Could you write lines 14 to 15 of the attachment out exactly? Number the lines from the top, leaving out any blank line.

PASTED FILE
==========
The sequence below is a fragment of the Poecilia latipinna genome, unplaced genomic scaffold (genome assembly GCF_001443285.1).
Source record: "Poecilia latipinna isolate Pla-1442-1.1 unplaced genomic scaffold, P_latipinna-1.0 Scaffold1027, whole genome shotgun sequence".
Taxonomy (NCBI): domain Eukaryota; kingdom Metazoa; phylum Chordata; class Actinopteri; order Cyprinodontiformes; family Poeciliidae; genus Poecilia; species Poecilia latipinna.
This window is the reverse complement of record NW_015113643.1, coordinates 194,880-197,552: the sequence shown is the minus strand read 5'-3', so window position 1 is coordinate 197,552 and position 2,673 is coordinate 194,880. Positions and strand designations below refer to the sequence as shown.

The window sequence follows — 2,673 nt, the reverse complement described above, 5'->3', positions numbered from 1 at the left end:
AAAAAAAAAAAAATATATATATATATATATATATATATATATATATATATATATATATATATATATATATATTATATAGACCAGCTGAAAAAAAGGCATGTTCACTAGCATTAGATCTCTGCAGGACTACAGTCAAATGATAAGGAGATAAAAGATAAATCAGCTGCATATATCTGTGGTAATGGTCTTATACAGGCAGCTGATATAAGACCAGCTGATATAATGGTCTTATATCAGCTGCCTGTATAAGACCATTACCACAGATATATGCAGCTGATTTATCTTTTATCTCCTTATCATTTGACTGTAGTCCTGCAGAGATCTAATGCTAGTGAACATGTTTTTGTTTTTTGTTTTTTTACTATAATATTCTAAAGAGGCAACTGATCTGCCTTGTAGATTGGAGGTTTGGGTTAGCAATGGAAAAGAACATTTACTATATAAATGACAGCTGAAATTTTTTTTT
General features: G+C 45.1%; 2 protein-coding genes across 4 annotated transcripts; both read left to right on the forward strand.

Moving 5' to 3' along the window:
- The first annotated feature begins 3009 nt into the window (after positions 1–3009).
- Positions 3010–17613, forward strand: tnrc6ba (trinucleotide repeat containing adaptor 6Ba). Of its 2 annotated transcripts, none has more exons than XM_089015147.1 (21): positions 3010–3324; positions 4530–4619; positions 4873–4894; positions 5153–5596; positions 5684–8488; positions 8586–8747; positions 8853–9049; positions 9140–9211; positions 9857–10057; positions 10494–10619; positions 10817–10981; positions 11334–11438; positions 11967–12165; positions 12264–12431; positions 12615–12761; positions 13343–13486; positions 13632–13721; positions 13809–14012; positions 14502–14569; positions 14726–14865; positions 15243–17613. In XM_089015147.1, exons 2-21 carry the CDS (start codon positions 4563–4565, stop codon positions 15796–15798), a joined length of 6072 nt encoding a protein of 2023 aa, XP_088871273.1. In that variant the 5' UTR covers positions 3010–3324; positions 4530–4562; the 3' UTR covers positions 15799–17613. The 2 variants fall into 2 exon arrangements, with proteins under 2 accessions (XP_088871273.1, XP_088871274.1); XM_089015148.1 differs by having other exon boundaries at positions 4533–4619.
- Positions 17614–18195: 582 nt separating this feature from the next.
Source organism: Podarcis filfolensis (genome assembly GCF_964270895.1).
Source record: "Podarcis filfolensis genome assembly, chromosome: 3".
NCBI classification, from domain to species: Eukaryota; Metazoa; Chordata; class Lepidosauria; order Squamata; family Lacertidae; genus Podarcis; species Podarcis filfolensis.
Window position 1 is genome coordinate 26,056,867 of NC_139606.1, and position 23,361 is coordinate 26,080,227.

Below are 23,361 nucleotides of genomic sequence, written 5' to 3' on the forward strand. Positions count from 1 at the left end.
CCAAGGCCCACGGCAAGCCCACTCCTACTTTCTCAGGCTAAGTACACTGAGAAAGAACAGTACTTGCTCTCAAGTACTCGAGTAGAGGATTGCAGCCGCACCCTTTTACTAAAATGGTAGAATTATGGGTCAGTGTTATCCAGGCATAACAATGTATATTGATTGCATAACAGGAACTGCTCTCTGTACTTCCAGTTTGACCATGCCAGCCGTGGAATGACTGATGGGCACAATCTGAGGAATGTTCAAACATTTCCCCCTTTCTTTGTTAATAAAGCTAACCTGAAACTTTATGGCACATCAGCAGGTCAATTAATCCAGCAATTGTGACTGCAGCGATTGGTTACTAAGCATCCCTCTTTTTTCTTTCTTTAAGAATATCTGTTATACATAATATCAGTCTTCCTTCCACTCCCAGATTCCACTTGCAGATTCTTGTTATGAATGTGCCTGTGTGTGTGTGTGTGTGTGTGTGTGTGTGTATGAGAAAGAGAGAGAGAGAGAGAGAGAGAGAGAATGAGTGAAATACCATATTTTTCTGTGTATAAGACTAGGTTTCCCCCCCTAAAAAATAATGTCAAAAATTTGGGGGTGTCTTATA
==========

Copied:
NCBI classification, from domain to species: Eukaryota; Metazoa; Chordata; class Lepidosauria; order Squamata; family Lacertidae; genus Podarcis; species Podarcis filfolensis.
Window position 1 is genome coordinate 26,056,867 of NC_139606.1, and position 23,361 is coordinate 26,080,227.